Waking During General Anesthesia Surgery or Operation
Synopsis: Cesarean sections and emergency operations carry a higher risk of awareness during surgery, and procedures at night have a higher risk than those during the day. An inadequate depth of anesthesia is the usual culprit in cases of unintended awareness during an operation. Long-term painkillers or misuse of medication can also make patients more liable to this kind of experience.
- General Anesthesia
- General anesthesia is a combination of medications that put you in a sleep-like state before surgery or other medical procedure. Under general anesthesia, you don't feel pain because you're completely unconscious. General anesthesia usually uses a combination of intravenous drugs and inhaled gasses (anesthetics). An anesthesiologist is a specially trained doctor who specializes in anesthesia. While under anesthesia, the anesthesiologist monitors your body's vital functions and manages your breathing.
Out of every 1000 patients, one or two wake up during their operation. Unintended awareness in the patient is thus classified as an occasional complication of anesthesia - but being aware of things happening during the operation, and being able to recall them later, can leave a patient with long-term psychological trauma.
How to avoid such awareness events and what treatment is available for a patient who does experience awareness is the subject of a report by Petra Bischoff of the Ruhr University in Bochum and Ingrid Rundshagen of the Charite Berlin in the current issue of Deutsches Arzteblatt International (Dtsch Arztebl Int 2011; 108(1-2): 1-7).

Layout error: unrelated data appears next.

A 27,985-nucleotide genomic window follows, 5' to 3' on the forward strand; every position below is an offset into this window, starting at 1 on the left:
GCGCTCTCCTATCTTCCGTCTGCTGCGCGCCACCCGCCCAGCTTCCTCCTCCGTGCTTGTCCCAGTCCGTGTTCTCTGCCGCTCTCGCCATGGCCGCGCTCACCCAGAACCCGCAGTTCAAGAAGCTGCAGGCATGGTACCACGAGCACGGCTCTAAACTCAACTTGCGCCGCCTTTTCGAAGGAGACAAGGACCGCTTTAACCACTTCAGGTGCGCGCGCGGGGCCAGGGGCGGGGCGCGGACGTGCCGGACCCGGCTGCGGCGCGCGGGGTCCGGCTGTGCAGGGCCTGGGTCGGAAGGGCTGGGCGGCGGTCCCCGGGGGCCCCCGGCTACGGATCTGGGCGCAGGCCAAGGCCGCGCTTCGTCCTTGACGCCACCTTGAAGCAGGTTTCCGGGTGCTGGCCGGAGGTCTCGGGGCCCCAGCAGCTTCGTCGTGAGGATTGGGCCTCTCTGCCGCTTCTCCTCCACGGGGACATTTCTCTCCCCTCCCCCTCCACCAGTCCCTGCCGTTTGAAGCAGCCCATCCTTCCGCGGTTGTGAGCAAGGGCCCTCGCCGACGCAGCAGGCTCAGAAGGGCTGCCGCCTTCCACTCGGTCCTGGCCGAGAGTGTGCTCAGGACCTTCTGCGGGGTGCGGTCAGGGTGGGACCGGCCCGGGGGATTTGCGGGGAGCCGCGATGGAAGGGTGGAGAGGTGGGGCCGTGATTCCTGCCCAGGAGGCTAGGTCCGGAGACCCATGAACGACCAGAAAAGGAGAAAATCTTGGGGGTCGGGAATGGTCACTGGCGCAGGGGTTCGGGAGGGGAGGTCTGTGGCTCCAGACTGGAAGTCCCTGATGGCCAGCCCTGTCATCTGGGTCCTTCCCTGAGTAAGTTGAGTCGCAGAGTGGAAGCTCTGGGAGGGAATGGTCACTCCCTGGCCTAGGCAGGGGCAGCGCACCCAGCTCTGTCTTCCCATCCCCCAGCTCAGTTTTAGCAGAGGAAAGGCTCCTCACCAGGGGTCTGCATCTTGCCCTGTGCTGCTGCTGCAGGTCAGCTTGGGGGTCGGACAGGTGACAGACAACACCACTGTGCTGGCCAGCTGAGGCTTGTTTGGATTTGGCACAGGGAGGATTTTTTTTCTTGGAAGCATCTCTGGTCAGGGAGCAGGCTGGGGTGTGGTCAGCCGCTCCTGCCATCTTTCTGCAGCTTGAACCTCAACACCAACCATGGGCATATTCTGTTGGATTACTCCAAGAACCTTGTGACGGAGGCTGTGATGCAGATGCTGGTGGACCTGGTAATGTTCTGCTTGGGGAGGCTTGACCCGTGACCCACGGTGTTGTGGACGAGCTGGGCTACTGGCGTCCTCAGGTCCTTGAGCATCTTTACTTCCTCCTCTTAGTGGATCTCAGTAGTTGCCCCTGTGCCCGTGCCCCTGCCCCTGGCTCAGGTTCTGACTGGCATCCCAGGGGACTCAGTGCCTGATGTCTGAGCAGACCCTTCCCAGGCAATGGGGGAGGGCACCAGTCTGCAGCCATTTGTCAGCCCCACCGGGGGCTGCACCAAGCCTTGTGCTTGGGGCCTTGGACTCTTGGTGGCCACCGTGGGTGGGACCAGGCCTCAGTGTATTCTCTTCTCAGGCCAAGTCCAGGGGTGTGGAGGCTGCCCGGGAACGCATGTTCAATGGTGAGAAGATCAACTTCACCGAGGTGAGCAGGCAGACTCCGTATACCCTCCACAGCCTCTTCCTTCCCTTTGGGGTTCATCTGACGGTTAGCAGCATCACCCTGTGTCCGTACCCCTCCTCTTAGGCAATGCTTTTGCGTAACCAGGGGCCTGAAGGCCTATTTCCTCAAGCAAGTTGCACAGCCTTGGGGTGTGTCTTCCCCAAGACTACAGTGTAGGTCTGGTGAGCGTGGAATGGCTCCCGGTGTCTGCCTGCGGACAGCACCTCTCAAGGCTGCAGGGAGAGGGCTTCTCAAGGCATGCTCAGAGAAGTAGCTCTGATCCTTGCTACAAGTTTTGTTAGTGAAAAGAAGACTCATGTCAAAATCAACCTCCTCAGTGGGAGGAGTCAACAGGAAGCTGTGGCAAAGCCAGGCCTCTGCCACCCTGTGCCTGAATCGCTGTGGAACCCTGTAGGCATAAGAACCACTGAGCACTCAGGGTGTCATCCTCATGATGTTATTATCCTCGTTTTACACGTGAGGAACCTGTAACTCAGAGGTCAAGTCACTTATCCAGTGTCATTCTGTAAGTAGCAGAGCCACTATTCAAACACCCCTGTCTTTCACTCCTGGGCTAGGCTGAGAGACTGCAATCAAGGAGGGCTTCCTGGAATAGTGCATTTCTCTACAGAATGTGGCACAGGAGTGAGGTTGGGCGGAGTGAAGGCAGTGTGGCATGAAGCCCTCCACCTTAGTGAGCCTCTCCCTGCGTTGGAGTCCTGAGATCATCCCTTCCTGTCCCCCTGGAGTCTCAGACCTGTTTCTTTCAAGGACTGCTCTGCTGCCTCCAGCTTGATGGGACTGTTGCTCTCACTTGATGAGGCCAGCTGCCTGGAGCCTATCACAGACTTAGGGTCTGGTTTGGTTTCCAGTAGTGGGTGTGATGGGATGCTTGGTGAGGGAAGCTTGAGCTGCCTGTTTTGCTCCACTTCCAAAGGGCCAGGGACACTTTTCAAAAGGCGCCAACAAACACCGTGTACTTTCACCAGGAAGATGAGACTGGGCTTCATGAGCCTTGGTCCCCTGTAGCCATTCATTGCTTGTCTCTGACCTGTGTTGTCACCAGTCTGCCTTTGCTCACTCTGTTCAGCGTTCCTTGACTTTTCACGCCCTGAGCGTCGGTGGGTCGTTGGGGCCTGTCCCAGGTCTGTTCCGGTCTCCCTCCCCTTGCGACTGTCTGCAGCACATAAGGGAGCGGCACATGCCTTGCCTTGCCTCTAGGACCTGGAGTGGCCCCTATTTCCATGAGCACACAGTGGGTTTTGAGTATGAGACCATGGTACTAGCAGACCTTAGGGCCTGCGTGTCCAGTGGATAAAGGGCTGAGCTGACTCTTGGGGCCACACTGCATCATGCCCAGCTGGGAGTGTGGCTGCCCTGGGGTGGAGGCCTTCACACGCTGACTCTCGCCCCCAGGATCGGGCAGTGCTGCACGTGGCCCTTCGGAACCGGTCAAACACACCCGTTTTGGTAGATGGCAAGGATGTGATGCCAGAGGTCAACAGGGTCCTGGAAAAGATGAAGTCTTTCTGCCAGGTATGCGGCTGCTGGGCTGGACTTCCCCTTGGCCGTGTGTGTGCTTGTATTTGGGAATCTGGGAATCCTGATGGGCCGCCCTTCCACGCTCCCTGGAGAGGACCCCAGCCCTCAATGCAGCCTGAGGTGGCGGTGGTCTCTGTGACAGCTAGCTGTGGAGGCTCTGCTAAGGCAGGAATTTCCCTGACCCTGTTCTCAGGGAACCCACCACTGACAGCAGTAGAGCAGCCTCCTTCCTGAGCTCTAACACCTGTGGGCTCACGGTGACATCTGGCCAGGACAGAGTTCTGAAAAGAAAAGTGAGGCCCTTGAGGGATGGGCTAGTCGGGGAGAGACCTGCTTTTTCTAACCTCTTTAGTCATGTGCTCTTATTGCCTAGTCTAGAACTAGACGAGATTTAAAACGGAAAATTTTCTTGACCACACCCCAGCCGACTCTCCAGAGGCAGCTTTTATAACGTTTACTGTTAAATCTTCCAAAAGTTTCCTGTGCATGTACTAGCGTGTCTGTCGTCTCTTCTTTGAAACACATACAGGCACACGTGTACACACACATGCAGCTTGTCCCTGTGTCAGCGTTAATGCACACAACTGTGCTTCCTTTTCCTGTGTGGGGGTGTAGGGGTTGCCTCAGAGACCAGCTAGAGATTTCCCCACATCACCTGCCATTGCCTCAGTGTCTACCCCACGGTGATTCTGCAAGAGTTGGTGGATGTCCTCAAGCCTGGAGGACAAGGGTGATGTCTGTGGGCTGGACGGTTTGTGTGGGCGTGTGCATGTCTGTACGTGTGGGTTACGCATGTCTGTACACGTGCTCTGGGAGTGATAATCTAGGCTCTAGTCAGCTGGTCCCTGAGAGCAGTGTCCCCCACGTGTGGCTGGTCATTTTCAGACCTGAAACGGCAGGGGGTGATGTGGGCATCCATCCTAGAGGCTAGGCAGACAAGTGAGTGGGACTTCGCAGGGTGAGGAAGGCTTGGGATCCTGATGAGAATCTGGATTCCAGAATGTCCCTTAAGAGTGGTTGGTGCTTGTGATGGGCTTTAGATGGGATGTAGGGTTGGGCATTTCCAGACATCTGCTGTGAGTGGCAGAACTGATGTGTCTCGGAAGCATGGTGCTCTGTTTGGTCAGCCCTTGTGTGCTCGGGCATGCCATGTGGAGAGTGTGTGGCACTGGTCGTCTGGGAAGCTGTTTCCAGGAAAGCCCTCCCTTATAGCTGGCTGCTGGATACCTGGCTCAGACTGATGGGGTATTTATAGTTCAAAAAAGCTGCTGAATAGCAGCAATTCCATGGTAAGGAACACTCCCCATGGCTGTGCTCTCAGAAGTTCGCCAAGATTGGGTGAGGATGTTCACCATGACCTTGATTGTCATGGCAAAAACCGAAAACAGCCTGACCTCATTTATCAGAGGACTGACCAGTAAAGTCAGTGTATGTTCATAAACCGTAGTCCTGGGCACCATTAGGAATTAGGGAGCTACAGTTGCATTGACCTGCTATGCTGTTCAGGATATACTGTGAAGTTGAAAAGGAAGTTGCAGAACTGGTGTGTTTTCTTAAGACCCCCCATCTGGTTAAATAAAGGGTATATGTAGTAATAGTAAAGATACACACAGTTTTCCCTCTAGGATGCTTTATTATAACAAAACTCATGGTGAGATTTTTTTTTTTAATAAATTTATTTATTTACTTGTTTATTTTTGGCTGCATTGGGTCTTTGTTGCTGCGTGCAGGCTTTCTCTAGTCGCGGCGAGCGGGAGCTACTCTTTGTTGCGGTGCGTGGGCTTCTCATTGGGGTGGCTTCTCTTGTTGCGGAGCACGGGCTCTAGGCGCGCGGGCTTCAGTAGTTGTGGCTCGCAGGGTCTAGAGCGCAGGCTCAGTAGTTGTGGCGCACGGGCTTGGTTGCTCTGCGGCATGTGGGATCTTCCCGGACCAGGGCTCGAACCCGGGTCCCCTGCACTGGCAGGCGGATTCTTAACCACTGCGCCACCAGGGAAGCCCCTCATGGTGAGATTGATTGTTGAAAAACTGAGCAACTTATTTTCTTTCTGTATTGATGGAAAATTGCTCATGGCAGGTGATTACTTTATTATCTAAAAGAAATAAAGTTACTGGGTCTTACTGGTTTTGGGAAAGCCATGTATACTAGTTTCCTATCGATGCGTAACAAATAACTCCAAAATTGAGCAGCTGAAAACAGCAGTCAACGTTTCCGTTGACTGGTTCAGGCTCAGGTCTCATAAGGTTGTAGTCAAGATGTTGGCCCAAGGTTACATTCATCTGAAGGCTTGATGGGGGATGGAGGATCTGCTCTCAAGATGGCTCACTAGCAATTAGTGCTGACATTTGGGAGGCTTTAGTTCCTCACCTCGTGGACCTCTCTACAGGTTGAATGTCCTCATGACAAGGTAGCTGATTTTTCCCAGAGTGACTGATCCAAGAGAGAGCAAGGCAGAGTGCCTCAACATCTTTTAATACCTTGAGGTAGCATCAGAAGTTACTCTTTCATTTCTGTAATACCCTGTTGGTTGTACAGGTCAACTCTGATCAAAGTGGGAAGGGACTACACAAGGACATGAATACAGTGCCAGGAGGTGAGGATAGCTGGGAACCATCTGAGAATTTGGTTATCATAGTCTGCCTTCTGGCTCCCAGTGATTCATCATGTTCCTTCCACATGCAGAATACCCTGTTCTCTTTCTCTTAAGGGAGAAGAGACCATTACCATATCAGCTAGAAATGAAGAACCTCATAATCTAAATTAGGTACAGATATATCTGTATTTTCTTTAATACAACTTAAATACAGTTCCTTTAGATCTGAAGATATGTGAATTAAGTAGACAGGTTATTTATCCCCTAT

The usual culprit in cases of unintended awareness during an operation is an inadequate depth of anesthesia.
Several risk factors also exist that promote awareness events.
Children have eight to ten times the risk of being aware under anesthesia.
Long-term painkillers or medication misuse can also make patients more liable to this kind of experience.
The nature of the operation and the surrounding circumstances can also play a part.
Cesarean sections and emergency operations carry a higher risk of awareness than other kinds of surgery, and operations at night are higher than those carried out during the day.
For prevention of awareness during anesthesia, the authors recommend taking into account the risk factors that have been mentioned and raising the level of vigilance among medical personnel for awareness phenomena through regular training sessions.
Pre-medication with benzodiazepines and not using muscle relaxants are worthwhile measures.
Additionally, it is important to measure the anesthetic gas concentrations regularly and monitor brain electrical activity by EEG.
If possible, the patient should be given hearing protection. If a post-traumatic stress disorder does occur, the prognosis is good if professional treatment is started without delay.
This quality-reviewed article relating to our Surgery and Operations section was selected for publishing by the editors of Disabled World due to its likely interest to our disability community readers. Though the content may have been edited for style, clarity, or length, the article "Waking During General Anesthesia Surgery or Operation" was originally written by Deutsches Aerzteblatt International, and published by Disabled-World.com on 2011/01/21 (Updated: 2022/06/25). Should you require further information or clarification, Deutsches Aerzteblatt International can be contacted at aerzteblatt.de/int. Disabled World makes no warranties or representations in connection therewith.
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Cite This Page (APA): Deutsches Aerzteblatt International. (2011, January 21). Waking During General Anesthesia Surgery or Operation. Disabled World. Retrieved December 5, 2023 from www.disabled-world.com/medical/surgery/anesthesia.php
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